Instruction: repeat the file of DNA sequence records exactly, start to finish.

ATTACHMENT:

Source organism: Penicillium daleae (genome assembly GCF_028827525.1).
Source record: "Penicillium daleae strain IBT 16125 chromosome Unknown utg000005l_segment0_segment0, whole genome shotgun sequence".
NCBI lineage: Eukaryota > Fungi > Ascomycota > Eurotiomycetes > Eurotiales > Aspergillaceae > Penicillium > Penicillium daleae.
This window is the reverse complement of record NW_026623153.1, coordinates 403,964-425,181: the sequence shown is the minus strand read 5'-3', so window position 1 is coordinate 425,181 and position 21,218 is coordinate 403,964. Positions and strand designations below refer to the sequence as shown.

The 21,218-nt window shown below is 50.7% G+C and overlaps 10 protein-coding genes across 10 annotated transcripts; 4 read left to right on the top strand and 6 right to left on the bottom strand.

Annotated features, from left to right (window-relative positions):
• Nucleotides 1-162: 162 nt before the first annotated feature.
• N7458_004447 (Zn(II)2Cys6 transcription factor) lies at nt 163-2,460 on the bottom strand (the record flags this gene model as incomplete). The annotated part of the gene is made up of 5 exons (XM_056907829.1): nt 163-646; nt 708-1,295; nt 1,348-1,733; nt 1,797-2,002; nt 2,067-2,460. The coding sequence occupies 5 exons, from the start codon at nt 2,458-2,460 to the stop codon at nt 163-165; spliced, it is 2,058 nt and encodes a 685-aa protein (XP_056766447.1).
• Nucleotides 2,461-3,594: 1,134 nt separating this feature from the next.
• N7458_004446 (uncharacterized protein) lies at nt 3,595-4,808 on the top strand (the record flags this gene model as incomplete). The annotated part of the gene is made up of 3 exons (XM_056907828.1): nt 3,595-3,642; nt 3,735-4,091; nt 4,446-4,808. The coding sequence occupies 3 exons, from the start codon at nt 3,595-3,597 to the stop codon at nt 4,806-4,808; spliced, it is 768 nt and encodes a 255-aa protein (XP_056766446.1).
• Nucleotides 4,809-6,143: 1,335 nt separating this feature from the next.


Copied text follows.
Source organism: Penicillium daleae (genome assembly GCF_028827525.1).
Source record: "Penicillium daleae strain IBT 16125 chromosome Unknown utg000005l_segment0_segment0, whole genome shotgun sequence".
NCBI lineage: Eukaryota > Fungi > Ascomycota > Eurotiomycetes > Eurotiales > Aspergillaceae > Penicillium > Penicillium daleae.
This window is the reverse complement of record NW_026623153.1, coordinates 403,964-425,181: the sequence shown is the minus strand read 5'-3', so window position 1 is coordinate 425,181 and position 21,218 is coordinate 403,964. Positions and strand designations below refer to the sequence as shown.

The 21,218-nt window shown below is 50.7% G+C and overlaps 10 protein-coding genes across 10 annotated transcripts; 4 read left to right on the top strand and 6 right to left on the bottom strand.

Annotated features, from left to right (window-relative positions):
• Nucleotides 1-162: 162 nt before the first annotated feature.
• N7458_004447 (Zn(II)2Cys6 transcription factor) lies at nt 163-2,460 on the bottom strand (the record flags this gene model as incomplete). The annotated part of the gene is made up of 5 exons (XM_056907829.1): nt 163-646; nt 708-1,295; nt 1,348-1,733; nt 1,797-2,002; nt 2,067-2,460. The coding sequence occupies 5 exons, from the start codon at nt 2,458-2,460 to the stop codon at nt 163-165; spliced, it is 2,058 nt and encodes a 685-aa protein (XP_056766447.1).
• Nucleotides 2,461-3,594: 1,134 nt separating this feature from the next.
• N7458_004446 (uncharacterized protein) lies at nt 3,595-4,808 on the top strand (the record flags this gene model as incomplete). The annotated part of the gene is made up of 3 exons (XM_056907828.1): nt 3,595-3,642; nt 3,735-4,091; nt 4,446-4,808. The coding sequence occupies 3 exons, from the start codon at nt 3,595-3,597 to the stop codon at nt 4,806-4,808; spliced, it is 768 nt and encodes a 255-aa protein (XP_056766446.1).
• Nucleotides 4,809-6,143: 1,335 nt separating this feature from the next.